Expert’s view

How the build-up of troops in Europe compares to the Cold War

Security expert analyses the US pledge to increase military presence in eastern Europe

Christoph Bluth, professor of international relations and security at the University of Bradford, on the historical context of Natos plan to defend the alliance

US President Joe Biden is beefing up the US military presence in eastern Europe as a reaction to the Ukraine war. Biden plans to redeploy troops from Germany to Poland and Romania and send more destroyers to strengthen Nato’s naval presence on its southern flank in the coming months, he told the Nato summit on 29 June.

The US will establish a permanent headquarters of the US 5th Army Corps in Poland, acting as a forward command post and army garrison headquarters. There will be an additional brigade stationed in Romania to enhance Nato forces across the eastern flank, alongside other manoeuvrable US army units. The US will also increase deployments of special operations forces, armoured vehicles, aviation and air defence to strengthen the security of the region.

The emphasis is on combined operations with other Nato allies, using forces that have enhanced flexibility and combat readiness. The US will also deploy two additional F-35 fighter bomber squadrons to the UK and two additional destroyers at Rota naval base in Spain.

A significant element in Biden’s statement was the clear commitment to defend “every inch” of Nato territory.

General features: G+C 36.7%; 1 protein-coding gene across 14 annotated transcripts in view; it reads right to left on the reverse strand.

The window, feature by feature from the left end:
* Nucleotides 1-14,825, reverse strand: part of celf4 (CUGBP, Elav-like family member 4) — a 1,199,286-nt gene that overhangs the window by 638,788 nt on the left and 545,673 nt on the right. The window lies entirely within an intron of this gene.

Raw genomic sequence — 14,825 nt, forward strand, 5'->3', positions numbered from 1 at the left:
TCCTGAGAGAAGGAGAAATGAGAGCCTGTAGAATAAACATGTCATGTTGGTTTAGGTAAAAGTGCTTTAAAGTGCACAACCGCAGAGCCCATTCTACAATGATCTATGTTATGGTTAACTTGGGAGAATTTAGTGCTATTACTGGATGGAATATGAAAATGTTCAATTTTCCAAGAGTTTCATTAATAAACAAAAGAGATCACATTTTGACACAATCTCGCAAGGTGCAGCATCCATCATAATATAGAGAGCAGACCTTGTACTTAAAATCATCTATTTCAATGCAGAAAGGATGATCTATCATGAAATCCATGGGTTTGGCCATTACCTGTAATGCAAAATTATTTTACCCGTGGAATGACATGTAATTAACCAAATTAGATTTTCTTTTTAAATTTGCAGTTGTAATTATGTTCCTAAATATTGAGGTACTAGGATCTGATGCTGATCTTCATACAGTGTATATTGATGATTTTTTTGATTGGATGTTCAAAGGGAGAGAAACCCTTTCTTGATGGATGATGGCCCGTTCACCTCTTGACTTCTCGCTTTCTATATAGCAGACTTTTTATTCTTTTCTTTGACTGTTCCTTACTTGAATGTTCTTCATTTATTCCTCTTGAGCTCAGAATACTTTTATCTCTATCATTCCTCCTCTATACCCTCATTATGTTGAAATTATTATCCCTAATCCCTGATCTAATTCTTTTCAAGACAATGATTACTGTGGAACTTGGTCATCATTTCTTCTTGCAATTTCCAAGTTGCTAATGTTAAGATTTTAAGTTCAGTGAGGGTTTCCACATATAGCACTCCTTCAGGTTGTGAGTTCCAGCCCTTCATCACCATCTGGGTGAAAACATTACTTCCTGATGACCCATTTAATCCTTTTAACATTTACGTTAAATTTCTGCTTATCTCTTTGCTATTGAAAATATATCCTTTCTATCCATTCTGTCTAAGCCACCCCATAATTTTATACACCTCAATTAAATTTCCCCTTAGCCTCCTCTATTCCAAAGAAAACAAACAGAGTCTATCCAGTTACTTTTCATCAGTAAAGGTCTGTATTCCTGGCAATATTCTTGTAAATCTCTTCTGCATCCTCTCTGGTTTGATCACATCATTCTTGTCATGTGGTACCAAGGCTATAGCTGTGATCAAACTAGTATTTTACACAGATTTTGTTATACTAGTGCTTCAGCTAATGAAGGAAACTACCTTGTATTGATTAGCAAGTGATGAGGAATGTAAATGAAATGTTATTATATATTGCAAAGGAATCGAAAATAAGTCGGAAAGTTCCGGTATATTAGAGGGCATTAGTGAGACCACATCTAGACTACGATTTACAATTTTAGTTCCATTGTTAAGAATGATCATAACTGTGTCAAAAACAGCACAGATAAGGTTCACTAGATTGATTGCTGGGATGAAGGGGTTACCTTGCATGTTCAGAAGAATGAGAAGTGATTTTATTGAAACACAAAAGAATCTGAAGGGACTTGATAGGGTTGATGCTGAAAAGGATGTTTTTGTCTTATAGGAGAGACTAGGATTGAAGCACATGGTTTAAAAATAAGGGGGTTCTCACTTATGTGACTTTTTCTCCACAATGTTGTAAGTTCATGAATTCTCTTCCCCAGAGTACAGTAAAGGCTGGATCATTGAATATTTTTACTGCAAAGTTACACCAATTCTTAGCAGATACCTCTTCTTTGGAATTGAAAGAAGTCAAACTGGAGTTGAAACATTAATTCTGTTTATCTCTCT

Cold War comparisons

Biden had already approved an increase of 20,000 troops in February 2022. This latest update makes permanent and specified changes to their deployment and to military infrastructure in Europe without increasing numbers further.

The US now has more than 100,000 troops in Europe. This is, however, far less than during the early years of the Cold War in the late 1950s, when the US had about 450,000 troops in Europe. For most of the Cold War, the number was maintained at about 330,000, while the Soviet Union had about 500,000 troops in East Germany.

During the Cold War, the Warsaw Pact (a defence treaty between the Soviet Union and Albania, Bulgaria, Czechoslovakia, East Germany, Hungary, Poland and Romania) and Nato maintained high levels of combat-ready troops (900,000 on the Nato side and 1.2 million on the Warsaw Pact side) in case a large-scale war should break out.

Both sides had large tank armies (67,000 on the Warsaw Pact side, 32,000 on the Nato side) with artillery, armoured combat vehicles and aircraft. They also maintained very large munition depots. In addition, the US forces were equipped with more than 7,000 tactical nuclear weapons (compared with about 200 currently).

European defence downgraded

After the dissolution in 1991 of the Warsaw Pact and the Soviet Union itself, and the withdrawal of all Soviet forces from eastern Europe, the US reduced its European military presence substantially, to about 60,000 troops. This happened as Nato added Poland, the Czech Republic and Hungary to its membership (they formally became members on March 12 1999), in order to integrate these countries into the western alliance.